5x11 - Dracula: The Series (1990), 11 of 21
Let's do the time warp again! Or, at least Andrew's convinced these episodes aired out of order (the proof is in the poloraids)! Listen as Emily and Andrew discuss whether or not grown women creeping on teenagers is better or worse when it's not sapphic (but still male gaze-y), Uncle Gustav's terrible vampire hunting, what Canadians talk aboot, and Max's #$%@&ing fedora.
5x10 - Dracula: The Series (1990), 10 of 21
After the episode impresses Emily and Andrew with the ability to pan the camera three whole times, they immediately get depressed and disgusted, both by the "rock and roll" subplot, but mostly the felonious male gaze groomer A plot.
5×9 - Dracula: The Series (1990), 9 of 21
Emily and Andrew once again leave DRACULA unconvinced of the show's conceits, this time involving psychics, Uncle Gustav being a desired television guest, and Dracula's ability to consume Orville Redenbacher's (sadly in not in a lewd way). But they do like adorable lagomorphs.
5×8 - Dracula: The Series (1990), 8 of 21
In another startling development... Emily and Andrew discover, under the right circumstances, the show can be downright charming and delightful. Albeit only when guest mom is Dracula's bride and ready to destroy the regular cast but still. Who knew? Join them for a spirited discussion of power suits, capitalist greed, and the smell of decaying flesh.
Oh, and t-shirts! https://www.redbubble.com/i/t-shirt/Lucard-by-Van-Gogh-by-visualreflux/137880561.2UAKP
5x7 - Dracula: The Series (1990), 7 of 21
In a surprise twist, Emily and Andrew find themselves unironically praising some of this episode. But heaping on the praise (for special guest star Kim Coates). They also talk about toxic whiny boys, bad acting, Canadian accents, bad Canadian accent acting, and much more.
5x6 - Dracula: The Series (1990), 6 of 21
Emily and Andrew celebrate St. George's Eve early this year with a very special family-focused episode of DRACULA: THE SERIES. Listen as Emily delights in Geraint Wyn Davies's over-"acting", as Andrew threatens to make her watch NICK KNIGHT for more of it, and they both wonder why the show avoids having female guest stars. Other than the obvious reasons.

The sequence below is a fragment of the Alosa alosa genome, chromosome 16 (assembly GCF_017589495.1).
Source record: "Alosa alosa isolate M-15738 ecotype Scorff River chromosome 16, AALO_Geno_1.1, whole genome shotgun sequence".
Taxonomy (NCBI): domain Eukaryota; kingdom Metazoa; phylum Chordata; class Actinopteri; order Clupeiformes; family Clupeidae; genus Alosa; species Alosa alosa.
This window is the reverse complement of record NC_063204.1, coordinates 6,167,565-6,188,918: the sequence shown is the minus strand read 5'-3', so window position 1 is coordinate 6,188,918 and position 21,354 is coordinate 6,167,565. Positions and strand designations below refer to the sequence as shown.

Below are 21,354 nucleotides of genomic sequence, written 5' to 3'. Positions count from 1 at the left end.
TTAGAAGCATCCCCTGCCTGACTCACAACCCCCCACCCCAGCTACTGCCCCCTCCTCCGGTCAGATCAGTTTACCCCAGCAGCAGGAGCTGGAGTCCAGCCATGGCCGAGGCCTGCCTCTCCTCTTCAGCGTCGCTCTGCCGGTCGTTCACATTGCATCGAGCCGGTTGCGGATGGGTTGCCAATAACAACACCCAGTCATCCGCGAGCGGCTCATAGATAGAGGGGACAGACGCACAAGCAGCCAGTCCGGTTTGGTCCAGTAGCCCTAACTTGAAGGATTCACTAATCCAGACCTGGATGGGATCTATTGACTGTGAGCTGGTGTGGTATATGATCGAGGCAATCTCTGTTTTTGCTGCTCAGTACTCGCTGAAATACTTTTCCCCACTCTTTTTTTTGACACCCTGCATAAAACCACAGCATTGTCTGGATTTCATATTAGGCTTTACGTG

5×5 - Dracula: The Series (1990), 5 of 21
Featuring a very special guest star (in other words, Emily couldn't edit out a cat cameo)! Join Emily and Andrew in their first episode of 2023, which Emily didn't enjoy anywhere near as much as Andrew, though he's convinced it's because she missed a vital part of the final showdown!
5x4 - Dracula: The Series (1990), 4 of 21
How can DRACULA disappoint? Listen as Emily and Andrew count the many ways--including with the teen dating subplot, leading to some dated references for millennials and Gen-Xers, trying to suss the vampire "rules," and lengthy discussions about terrible acting.
5×3 - Dracula: The Series (1990), 3 of 21
Emily and Andrew are delighted to discover DRACULA: THE SERIES isn't anywhere near done being amazing, what with energy bolts, starcrossed lover monologues, tai chi, and Geordi Johnson deciding he's not over-acting enough yet.
5×2 - Dracula: The Series (1990), 2 of 21
It's another vampire genre-busting episode of DRACULA: THE SERIES and Emily and Andrew are thrilled to be along for the ride. Listen as they spot new houses, new backstories, new tropes, but the same old exercise bike and some truly godawful kid acting.
5x1 - Dracula: The Series (1990), 1 of 21
Apparently in service to the Dark Lord of Boredom, Emily unleashes DRACULA: THE SERIES on Andrew and the 21st century. Listen as they discuss rap, hip hop, and some ska, how much vampires like poppy seeds, how big poppy seeds tend to be, creepy older men and teenage girls, horny business moms, bad special effects, and Luxembourgian architecture.